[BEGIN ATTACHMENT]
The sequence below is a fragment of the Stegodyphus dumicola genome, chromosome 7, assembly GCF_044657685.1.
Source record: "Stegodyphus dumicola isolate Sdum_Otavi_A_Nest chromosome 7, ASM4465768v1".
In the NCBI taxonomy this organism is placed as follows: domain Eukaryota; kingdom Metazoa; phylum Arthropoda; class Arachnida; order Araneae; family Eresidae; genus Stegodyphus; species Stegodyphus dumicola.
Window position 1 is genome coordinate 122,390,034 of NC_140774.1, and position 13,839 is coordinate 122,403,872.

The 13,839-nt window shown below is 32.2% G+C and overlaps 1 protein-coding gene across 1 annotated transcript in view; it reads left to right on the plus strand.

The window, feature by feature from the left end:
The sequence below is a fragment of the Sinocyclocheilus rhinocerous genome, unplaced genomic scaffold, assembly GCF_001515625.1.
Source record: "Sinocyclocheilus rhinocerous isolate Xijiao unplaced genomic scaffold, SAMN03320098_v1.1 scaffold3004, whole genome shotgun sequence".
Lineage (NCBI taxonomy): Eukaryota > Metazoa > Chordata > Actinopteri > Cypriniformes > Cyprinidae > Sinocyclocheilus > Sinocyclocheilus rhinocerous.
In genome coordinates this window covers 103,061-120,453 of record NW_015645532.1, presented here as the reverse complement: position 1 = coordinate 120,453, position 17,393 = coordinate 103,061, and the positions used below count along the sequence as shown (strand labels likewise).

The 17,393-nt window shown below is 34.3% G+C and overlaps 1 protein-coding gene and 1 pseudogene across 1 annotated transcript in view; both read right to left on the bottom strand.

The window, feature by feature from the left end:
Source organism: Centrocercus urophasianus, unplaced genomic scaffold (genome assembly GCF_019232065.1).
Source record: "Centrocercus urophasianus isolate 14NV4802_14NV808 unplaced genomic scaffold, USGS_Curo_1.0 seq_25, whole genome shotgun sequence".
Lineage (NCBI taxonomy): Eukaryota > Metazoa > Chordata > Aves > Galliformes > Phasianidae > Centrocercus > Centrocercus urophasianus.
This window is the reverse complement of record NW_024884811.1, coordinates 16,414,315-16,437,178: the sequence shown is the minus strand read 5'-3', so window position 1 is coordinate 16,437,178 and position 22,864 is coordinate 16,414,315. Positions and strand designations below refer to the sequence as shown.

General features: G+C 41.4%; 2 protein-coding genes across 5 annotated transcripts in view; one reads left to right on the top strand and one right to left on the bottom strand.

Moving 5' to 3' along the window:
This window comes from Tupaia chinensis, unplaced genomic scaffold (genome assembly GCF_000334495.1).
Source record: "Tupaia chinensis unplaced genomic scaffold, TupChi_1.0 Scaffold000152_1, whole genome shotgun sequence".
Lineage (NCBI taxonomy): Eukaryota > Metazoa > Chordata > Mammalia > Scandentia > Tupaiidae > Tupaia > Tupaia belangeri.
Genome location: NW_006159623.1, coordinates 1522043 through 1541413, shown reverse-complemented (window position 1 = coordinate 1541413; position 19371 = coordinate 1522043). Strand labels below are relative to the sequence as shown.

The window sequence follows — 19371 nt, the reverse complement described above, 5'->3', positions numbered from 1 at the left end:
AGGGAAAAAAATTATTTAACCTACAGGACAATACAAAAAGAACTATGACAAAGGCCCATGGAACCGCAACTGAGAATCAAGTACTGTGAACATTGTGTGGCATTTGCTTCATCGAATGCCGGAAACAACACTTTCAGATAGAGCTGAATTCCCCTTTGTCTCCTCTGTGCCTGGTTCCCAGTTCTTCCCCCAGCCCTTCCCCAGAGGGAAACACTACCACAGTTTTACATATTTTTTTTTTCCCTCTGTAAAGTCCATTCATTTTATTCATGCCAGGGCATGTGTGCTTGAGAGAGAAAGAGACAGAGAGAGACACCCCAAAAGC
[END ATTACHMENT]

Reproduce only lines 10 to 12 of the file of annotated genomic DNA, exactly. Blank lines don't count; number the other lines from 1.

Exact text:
In genome coordinates this window covers 103,061-120,453 of record NW_015645532.1, presented here as the reverse complement: position 1 = coordinate 120,453, position 17,393 = coordinate 103,061, and the positions used below count along the sequence as shown (strand labels likewise).

The 17,393-nt window shown below is 34.3% G+C and overlaps 1 protein-coding gene and 1 pseudogene across 1 annotated transcript in view; both read right to left on the bottom strand.

The window, feature by feature from the left end: